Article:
Such is life in America’s supposedly “capitalist” economy, where small, but “thriving” catering businesses are allowed to fail, in the process ruining individual lives, but big business rumbles along with the help of implicit guarantees from the Fed and, of course, bailouts from taxpayers like you (and Olivia).
[Editor’s note: Olivia’s bio, from Salt & Honey Catering’s website, is below. These are the faces behind America’s small business crisis. If you’re in the area, you can order from Salt & Honey here.]
My cooking career began at my great-grandmother Mami Juana’s and grandmother Mami Pia’s apron springs, as I watched them and learned to prepare Dominican dishes.
But my first real memory of experimenting solo in the kitchen was at age 9, watching Martha Stewart make mayonnaise from scratch on TV. I took out the blender, separated the egg whites from the yolks, streamed in the olive oil and added a pinch of salt. I was so proud to show my mother what I had created when she got home from work—she loved it. I always attribute that moment of seeing her joy, and the pleasure of sharing something truly delicious, to igniting my passion for cooking and feeding others. I promptly told my parents I wanted to go to culinary school.
Instead of cooking school, however, I moved to San Francisco to attend the University of San Francisco and major in Latin American Studies and History. But on the side, I was cooking and experimenting with recipes and always entertaining. After graduation, I focused my career on social work and fundraising, working in development and event planning for several Bay Area non-profit organizations.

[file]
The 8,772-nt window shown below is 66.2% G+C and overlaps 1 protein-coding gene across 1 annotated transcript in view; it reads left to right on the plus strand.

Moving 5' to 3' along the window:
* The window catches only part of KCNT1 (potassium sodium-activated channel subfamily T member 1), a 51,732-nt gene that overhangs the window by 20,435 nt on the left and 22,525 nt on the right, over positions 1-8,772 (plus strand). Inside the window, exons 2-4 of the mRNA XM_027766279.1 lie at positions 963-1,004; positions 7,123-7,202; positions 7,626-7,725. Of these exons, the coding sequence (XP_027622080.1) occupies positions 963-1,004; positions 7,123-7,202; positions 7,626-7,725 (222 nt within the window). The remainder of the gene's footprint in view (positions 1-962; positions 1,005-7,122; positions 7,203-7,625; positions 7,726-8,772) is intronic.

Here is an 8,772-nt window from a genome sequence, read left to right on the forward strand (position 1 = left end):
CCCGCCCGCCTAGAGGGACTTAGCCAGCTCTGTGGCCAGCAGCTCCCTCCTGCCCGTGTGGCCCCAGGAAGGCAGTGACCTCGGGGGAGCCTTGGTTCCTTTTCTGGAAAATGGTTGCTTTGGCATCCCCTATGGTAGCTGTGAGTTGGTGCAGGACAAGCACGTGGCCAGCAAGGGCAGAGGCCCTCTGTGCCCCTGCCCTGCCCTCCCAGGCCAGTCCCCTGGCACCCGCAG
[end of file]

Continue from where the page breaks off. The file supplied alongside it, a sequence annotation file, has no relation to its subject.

At the age of 27, I experienced my first stroke. My recovery led to a six-month medical leave and an abundance of free time. I began hosting small tasting dinners in the living room of my tiny apartment, with my mother acting as sous chef and lead server and my father as host and entertainer. I was also hired to do daily lunch at two tech start-ups in San Francisco. I decided it was time to quit my job to pursue my dream of a culinary career, and Salt & Honey was born.
Word spread, and in January 2012, I moved the catering business out of my apartment and into our first professional kitchen. We added our first few staff members and grew our client list.
That same year, I had a third stroke, which finally led to the diagnosis of a rare blood disorder, Paroxysmal Nocturnal Hemoglobinuria. Since then, treatments help manage my chronic illness and I have learned to balance my “new normal” with my growing business. Salt & Honey now has professional chefs, experienced catering managers and a full-time staff of 30 who make our clients’ dreams come true. I feel so fortunate to work with such a talented and dedicated team.